Are you struggling with who to unfollow on social media? Check out our tips for unfriending etiquette.

Friend me on Facebook, follow me on Twitter, friend me on Snapchat, follow me on Instagram

These are all such common phrases in today’s world, giving a new understanding of the questions “want to be friends?” or “should we hang out?”. The connections and relationships forged and cultivated on social media can be very rewarding. But what do we do when they’re not so enjoyable?

When and why do we unfriend or unfollow someone on social media? 

You may also want to read How to Detox From Your Social Media Addiction.

 

When is it time to Unfriend a "Friend"?

The internet has become a means to grow friendships but it also opens up the user to a level of public vulnerability they may not have been anticipating. We become “friends” with a variety of people, some actual real life friends, some professional colleagues, some friends of friends and still others, people we have never met before, and may never meet! 

But what happens when a friend of a friend posts something you find offensive or insulting? What if that “friend” attacks you on social media for your political views? What if someone who is following you on Instagram becomes overly concerned with your whereabouts and your interests? 

Some common reasons for unfriending include:

  • When someone else’s drama is taking up too much space in my head
  • When someone posts something offensive
  • When safety is a concern
  • When I don’t know the person
  • When someone isn’t a positive influence

Friendship is a relationship of mutual affection between people. Friendship is a stronger form of interpersonal bond than an association.

If we examined our friend list by way of this definition of friendship, who would remain? Is online friendship something different than “real life” friendship? Just as in real life, some friendships have a lifespan, there are times when unfriending someone or unfollowing someone is justifiable and in fact, healthier for you. Toxic relationships can occur in a variety of settings, including online.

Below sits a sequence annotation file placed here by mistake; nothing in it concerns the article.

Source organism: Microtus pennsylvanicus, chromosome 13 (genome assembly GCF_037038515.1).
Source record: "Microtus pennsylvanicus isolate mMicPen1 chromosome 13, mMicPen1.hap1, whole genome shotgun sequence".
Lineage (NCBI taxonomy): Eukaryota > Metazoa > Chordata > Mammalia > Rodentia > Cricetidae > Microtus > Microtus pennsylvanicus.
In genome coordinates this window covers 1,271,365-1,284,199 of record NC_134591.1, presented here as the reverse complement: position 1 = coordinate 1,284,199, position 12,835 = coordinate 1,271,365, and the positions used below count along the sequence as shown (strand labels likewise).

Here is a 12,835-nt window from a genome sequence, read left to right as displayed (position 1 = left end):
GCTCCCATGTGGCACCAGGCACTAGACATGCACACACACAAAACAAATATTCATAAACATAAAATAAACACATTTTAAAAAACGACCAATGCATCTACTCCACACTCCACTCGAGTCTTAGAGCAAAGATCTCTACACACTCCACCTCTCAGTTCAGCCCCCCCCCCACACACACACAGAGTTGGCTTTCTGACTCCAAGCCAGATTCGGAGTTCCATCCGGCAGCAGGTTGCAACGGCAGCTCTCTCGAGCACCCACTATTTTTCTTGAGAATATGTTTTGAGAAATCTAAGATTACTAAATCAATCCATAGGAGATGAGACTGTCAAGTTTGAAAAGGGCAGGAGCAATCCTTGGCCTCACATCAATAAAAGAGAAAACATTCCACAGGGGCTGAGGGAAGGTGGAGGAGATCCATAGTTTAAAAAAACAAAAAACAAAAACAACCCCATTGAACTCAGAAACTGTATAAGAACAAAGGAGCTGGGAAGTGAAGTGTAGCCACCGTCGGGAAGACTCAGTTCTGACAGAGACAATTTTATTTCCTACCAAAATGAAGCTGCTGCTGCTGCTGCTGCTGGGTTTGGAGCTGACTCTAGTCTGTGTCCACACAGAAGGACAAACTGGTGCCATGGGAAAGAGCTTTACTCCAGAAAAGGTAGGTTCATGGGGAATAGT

Consider these tips on streamlining friend lists:

1. Is there a safety concern?

  • First and foremost, if you’re concerned for your physical or emotional safety because of someone on your friend list, do not hesitate! Go right to unfriend or unfollow!  
  • This safety concern may not be obvious at first. For example, if a friend continues to engage in offensive posts, you could have an adverse response to this individual. Your emotional safety needs to be protected as well as your physical safety.

2. How well do you know this friend?

  • In evaluating any friendship - online or in person - we evaluate the value of the friendship. What does this person offer to your life and is the value reciprocal?
  • If you find yourself questioning who this friend is or what value they offer to your life, this could be an opportunity to unfriend.

A common phrase we’ve all heard is “if you don’t have something nice to say, don’t say anything at all”. Now, that has seemed to be replaced with “if you wouldn’t say it to the person’s face, don’t say it online”. 

There is a perceived anonymity with online behavior. This is also an important factor to consider when sorting through your friend list. Think about who is going to see your posts.

An online presence is so very common in today’s world and it can help to cultivate and nurture relationships. We now have access to people and information that we never had before. With that exposure also comes some potential risks. Like anything, though, it is important to consider your unique circumstances in your online social life.

Your online friend list should be similar to your real life friend list. 

The kind of qualities that make a good friend include an individual who is trustworthy, loyal, kind, and non-judgmental. Whether you always share the same ideas or opinions or not, consider these qualities when evaluating your friend list on Facebook, Snapchat or Instagram too!

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About Annemarie Lange

Annemarie Lange is a licensed professional counselor in the Philadelphia area that utilizes mindfulness and meditation to help her clients deal with a variety of challenges.

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